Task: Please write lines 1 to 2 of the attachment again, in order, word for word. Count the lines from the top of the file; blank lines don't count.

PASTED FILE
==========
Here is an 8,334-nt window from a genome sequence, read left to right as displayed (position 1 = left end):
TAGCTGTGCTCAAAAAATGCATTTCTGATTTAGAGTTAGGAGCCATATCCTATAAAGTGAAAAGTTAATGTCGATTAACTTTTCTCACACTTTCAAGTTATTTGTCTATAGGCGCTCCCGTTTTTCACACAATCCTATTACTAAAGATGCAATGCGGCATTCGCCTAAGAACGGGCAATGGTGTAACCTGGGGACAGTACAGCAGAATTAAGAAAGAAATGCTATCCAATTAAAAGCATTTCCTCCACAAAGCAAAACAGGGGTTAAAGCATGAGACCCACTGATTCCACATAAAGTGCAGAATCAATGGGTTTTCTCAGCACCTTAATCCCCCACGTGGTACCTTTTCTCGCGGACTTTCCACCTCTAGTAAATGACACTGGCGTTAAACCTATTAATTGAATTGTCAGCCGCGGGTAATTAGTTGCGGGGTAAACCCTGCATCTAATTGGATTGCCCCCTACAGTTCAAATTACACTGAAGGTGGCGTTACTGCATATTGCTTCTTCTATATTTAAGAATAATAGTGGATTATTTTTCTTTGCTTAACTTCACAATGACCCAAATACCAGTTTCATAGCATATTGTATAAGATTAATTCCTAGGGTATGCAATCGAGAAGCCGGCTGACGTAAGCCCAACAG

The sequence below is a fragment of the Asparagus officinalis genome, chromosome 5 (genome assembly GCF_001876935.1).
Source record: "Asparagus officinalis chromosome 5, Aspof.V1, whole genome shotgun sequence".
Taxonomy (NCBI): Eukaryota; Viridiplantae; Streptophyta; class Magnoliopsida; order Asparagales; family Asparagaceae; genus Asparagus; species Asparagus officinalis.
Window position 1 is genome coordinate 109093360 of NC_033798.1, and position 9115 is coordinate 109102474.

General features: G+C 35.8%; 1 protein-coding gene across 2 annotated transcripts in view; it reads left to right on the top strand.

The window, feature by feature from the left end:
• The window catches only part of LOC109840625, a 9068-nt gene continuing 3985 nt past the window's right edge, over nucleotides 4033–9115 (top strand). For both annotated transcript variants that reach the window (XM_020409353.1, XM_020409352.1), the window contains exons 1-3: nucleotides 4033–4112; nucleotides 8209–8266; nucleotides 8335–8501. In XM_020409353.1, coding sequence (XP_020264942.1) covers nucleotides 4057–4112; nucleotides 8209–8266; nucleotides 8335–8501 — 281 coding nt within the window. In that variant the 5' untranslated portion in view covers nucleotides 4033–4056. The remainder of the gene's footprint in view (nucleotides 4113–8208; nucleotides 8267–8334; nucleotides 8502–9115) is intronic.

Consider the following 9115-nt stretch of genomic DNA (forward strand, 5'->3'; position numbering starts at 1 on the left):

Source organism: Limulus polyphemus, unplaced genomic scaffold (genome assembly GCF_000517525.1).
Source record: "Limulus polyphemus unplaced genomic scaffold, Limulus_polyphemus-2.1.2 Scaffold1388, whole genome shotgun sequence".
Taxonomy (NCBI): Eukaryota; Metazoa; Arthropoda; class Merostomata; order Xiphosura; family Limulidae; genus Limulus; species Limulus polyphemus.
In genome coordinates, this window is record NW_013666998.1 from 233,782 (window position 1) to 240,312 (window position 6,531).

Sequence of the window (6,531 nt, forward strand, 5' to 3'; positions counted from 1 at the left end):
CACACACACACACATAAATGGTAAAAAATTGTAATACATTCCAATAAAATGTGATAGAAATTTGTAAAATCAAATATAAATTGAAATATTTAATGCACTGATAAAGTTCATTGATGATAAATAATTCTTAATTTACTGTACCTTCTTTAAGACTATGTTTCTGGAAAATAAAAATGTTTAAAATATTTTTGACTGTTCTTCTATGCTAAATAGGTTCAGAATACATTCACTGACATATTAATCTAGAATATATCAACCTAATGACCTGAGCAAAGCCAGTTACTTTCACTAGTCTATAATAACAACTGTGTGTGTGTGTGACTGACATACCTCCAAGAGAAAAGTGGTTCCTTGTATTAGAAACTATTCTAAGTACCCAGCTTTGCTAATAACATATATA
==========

Here is an 8,334-nt window from a genome sequence, read left to right as displayed (position 1 = left end):
TAGCTGTGCTCAAAAAATGCATTTCTGATTTAGAGTTAGGAGCCATATCCTATAAAGTGAAAAGTTAATGTCGATTAACTTTTCTCACACTTTCAAGTTATTTGTCTATAGGCGCTCCCGTTTTTCACACAATCCTATTACTAAAGATGCAATGCGGCATTCGCCTAAGAACGGGCAATGGTGTAACCTGGGGACAGTACAGCAGAATTAAGAAAGAAATGCTATCCAATTAAAAGCATTTCCTCCACAAAGCAAAACAGGGGTTAAAGCATGAGACCCACTGATTCCACATAAAGTGCAGAATCAATGGGTTTTCTCAGCACCTTAATCCCCCACGTGGTACCTTTTCTCGCGGACTTTCCACCTCTAGTAAATGACACTGGCGTTAAACCTATTAATTGAATTGTCAGCCGCGGGTAATTAGTTGCGGGGTAAACCCTGCATCTAATTGGATTGCCCCCTACAGTTCAAATTACACTGAAGGTGGCGTTACTGCATATTGCTTCTTCTATATTTAAGAATAATAGTGGATTATTTTTCTTTGCTTAACTTCACAATGACCCAAATACCAGTTTCATAGCATATTGTATAAGATTAATTCCTAGGGTATGCAATCGAGAAGCCGGCTGACGTAAGCCCAACAG